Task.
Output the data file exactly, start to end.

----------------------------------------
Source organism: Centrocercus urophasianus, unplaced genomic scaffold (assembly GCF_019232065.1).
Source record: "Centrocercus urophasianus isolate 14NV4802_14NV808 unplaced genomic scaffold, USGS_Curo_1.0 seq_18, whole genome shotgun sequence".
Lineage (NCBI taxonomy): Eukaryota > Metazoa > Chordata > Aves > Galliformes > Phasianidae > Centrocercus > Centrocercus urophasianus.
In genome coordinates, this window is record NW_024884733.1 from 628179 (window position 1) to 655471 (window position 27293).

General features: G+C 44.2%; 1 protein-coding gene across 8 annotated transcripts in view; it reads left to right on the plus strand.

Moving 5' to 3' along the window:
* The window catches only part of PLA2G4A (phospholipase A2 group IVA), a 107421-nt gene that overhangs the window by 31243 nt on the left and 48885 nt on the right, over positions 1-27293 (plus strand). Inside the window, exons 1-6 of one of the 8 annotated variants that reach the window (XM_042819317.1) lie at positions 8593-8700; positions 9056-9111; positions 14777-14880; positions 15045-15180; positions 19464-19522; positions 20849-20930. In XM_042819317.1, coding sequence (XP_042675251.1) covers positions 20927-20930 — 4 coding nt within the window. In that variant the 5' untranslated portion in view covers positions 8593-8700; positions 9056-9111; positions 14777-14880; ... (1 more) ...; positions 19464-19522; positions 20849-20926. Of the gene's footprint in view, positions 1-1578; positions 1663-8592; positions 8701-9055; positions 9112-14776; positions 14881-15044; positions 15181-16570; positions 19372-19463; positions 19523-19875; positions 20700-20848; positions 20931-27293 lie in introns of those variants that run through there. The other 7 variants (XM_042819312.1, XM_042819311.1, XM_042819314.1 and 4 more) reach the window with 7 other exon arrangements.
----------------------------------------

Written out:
Source organism: Centrocercus urophasianus, unplaced genomic scaffold (assembly GCF_019232065.1).
Source record: "Centrocercus urophasianus isolate 14NV4802_14NV808 unplaced genomic scaffold, USGS_Curo_1.0 seq_18, whole genome shotgun sequence".
Lineage (NCBI taxonomy): Eukaryota > Metazoa > Chordata > Aves > Galliformes > Phasianidae > Centrocercus > Centrocercus urophasianus.
In genome coordinates, this window is record NW_024884733.1 from 628179 (window position 1) to 655471 (window position 27293).

General features: G+C 44.2%; 1 protein-coding gene across 8 annotated transcripts in view; it reads left to right on the plus strand.

Moving 5' to 3' along the window:
* The window catches only part of PLA2G4A (phospholipase A2 group IVA), a 107421-nt gene that overhangs the window by 31243 nt on the left and 48885 nt on the right, over positions 1-27293 (plus strand). Inside the window, exons 1-6 of one of the 8 annotated variants that reach the window (XM_042819317.1) lie at positions 8593-8700; positions 9056-9111; positions 14777-14880; positions 15045-15180; positions 19464-19522; positions 20849-20930. In XM_042819317.1, coding sequence (XP_042675251.1) covers positions 20927-20930 — 4 coding nt within the window. In that variant the 5' untranslated portion in view covers positions 8593-8700; positions 9056-9111; positions 14777-14880; ... (1 more) ...; positions 19464-19522; positions 20849-20926. Of the gene's footprint in view, positions 1-1578; positions 1663-8592; positions 8701-9055; positions 9112-14776; positions 14881-15044; positions 15181-16570; positions 19372-19463; positions 19523-19875; positions 20700-20848; positions 20931-27293 lie in introns of those variants that run through there. The other 7 variants (XM_042819312.1, XM_042819311.1, XM_042819314.1 and 4 more) reach the window with 7 other exon arrangements.